The yuan hit a post-revaluation high against the U.S. dollar on Friday after the central bank announced a 0.5% point rise in banks' reserve requirement ratio on Thursday.
Dealers said the monetary tightening, to take effect on April 16, would temporarily reduce yuan supplies in China's foreign exchange market, although it would not completely solve the problem of excess yuan liquidity in domestic capital markets.
"Banks will be preparing money for extra reserves," said a Shanghai dealer at a European bank. "But the hike's long-term impact on the yuan's exchange rate will be limited."
The central bank's sixth reserve requirement increase since last June merely confirms a monetary tightening bias that the markets had already expected to continue at least until late this year, dealers said.
The yuan hit 7.7236 against the dollar in early trade, its highest level since Beijing revalued it and depegged it from the dollar in July 2005. The previous high was 7.7240, set on Thursday.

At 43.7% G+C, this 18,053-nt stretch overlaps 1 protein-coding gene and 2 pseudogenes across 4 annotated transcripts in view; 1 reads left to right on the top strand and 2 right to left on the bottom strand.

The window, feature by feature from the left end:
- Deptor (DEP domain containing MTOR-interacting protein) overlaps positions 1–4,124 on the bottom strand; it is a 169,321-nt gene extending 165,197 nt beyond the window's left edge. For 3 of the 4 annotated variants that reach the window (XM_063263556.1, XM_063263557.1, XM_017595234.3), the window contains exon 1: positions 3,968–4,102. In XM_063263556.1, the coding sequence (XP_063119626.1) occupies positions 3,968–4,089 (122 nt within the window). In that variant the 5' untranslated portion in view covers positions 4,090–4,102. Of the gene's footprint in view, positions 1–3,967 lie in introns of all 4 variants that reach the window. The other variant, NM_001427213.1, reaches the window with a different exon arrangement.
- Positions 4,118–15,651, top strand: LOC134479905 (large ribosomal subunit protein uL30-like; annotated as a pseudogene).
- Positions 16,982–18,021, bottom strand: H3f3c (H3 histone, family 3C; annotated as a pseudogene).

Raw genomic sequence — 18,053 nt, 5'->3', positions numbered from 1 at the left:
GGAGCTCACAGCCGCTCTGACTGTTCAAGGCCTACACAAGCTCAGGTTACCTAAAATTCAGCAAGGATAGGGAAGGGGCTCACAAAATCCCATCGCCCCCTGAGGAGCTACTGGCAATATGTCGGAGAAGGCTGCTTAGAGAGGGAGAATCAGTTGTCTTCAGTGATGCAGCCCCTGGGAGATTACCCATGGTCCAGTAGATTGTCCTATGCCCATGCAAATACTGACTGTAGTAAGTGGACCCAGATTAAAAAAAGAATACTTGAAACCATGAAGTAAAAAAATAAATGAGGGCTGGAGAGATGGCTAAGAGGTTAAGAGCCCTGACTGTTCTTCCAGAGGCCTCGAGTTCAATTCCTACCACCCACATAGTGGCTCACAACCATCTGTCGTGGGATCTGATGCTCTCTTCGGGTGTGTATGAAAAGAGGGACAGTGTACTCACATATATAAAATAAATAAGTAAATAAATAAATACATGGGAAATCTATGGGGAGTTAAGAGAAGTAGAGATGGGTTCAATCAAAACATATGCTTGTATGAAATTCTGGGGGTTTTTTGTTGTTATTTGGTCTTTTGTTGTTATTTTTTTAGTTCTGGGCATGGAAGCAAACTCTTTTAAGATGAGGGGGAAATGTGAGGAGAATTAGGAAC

It trimmed its gains slightly to trade at 7.7244 in the Asian session, little changed from Thursday's close of 7.7243.
Before the start of trading, the central bank had set the yuan's mid-point at a post-revaluation high of 7.7251, up from Thursday's mid-point of 7.7268. "Both the central bank and the market are willing to see the yuan rise a bit faster following a slowdown in appreciation over the past two months," said a dealer at a major Chinese commercial bank.
The yuan is now set to break through the psychologically important 7.7200 mark later on Friday or next week, dealers said.
Before Friday's rally, the yuan had risen only 0.4% since early February, translating into an annual pace of about 2.5%, compared with 3.4% last year. The slowdown was partly due to market concerns over China's rising inflation.